Connecting decision makers to a dynamic network of information, people and ideas, Bloomberg quickly and accurately delivers business and financial information, news and insight around the world.
+1 212 318 2000
Europe, Middle East, & Africa
+44 20 7330 7500
+65 6212 1000
I went to a bank-owned home auction run by ValueHomeAuctions.com on Saturday. The event, in downtown Los Angeles, started at 9:30 and it was only half-way done when I got there two and half hours later. They were auctioning off over 140 homes.
Compared to an auction I went to earlier in the year, this one had probably half as many people. And there was no free coffee! This event had cheerleaders though—well they were auction house employees clapping on the sidelines during the bidding to get folks fired up.
Just to make it clear, these are not sheriff’s auctions where people lose their homes to the bank. These are homes that have already been foreclosed on. Typically the bank has tried to sell the property through local Realtors and unable to do that now just wants to get rid of it.
Another thing I noticed about this event was much lower prices. Six months ago homes at the auction I went to were selling for about 60% of the “previous value” which is typically what the bank had last listed it when it was trying to sell it through a real estate agent.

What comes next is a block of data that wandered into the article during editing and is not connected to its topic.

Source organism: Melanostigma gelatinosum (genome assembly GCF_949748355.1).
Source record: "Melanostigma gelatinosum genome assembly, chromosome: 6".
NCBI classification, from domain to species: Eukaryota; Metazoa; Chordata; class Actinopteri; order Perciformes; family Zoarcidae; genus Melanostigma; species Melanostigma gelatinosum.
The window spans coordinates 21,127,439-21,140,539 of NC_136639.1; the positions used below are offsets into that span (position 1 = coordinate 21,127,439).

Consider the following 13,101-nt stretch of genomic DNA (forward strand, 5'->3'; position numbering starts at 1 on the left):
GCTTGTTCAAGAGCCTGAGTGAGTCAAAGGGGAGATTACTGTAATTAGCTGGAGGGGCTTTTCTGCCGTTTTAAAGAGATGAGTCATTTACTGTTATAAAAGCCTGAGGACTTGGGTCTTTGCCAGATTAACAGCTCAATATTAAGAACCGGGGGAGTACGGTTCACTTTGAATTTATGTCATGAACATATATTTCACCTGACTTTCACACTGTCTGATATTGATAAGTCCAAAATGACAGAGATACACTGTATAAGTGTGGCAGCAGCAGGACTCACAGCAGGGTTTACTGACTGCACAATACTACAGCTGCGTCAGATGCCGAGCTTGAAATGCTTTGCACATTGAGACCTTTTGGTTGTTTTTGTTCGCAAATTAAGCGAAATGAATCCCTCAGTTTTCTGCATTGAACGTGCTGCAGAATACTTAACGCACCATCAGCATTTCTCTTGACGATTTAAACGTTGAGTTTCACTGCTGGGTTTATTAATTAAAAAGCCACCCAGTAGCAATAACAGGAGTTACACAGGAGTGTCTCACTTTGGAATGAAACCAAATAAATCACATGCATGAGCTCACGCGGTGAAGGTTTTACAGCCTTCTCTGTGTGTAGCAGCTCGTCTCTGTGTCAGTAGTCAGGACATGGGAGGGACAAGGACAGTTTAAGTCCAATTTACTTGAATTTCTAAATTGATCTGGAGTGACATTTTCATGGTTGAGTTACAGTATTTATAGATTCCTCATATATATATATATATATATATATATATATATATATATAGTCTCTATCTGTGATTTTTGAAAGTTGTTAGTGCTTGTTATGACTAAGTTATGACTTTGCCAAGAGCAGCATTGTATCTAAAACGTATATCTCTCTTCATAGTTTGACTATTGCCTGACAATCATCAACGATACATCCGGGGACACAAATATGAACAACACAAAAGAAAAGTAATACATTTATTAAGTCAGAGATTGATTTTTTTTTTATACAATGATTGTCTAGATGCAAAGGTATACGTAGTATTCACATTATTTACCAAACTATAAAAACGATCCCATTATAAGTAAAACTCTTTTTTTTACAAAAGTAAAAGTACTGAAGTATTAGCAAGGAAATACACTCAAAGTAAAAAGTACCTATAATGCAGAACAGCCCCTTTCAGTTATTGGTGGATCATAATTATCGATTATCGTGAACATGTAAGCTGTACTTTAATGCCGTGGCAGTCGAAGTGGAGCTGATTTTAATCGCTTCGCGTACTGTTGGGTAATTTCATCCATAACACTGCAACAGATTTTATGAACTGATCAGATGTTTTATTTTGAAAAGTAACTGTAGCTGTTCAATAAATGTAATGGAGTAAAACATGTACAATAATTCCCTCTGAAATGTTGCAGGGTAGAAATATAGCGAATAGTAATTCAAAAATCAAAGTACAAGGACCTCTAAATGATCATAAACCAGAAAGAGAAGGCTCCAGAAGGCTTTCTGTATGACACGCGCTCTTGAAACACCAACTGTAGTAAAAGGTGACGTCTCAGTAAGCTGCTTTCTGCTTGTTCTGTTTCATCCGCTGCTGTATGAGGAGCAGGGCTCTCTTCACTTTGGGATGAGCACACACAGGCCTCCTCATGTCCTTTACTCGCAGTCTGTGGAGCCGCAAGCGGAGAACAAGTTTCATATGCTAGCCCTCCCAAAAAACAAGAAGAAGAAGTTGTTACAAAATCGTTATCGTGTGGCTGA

Here are some of the prices I saw:
A five bedroom home in Norco, Calif., way out east of L.A., had a starting bid of $136,000 and sold for $390,000. It was previously valued at $990,000.
A three bedroom, three bath in Menifee, again one of the those far out but still nice Los Angeles suburbs, went for $130,000, twice the starting bid of $58,000 but about one third of the previous value of $431,000.
A four bedroom house in Hemet, again one of those far east suburbs, went for $125,000, twice the starting price of $54,000 but one-third the previous value. You see a pattern here?
Although I didn’t inspect any of the above mentioned properties they all looked like fairly decent houses, built during the boom and bought by people who for one reason or another, couldn’t keep them. That’s the house in Hemet in the photo above.
By the way, today’s Los Angeles Times has an article about how the state is—for the fourth year in a row—seeing more people leaving than moving in. A trend entirely related to what I saw on the auction floor.
BusinessWeek editors Chris Palmeri, Prashant Gopal and Peter Coy chronicle the highs and lows of the housing and mortgage markets on their Hot Property blog. In print and online, the Hot Property team first wrote about the potential downside of lenders pushing riskier, "option ARM" mortgages and the rise in mortgage fraud back in 2005—well ahead of many other media outlets. In 2008, Hot Property bloggers finished #1 in a ranking of the world's top 100 "most powerful property people" by the British real estate website Global edge. Hot Property was named among the 25 most influential real estate blogs of 2007 by Inman News.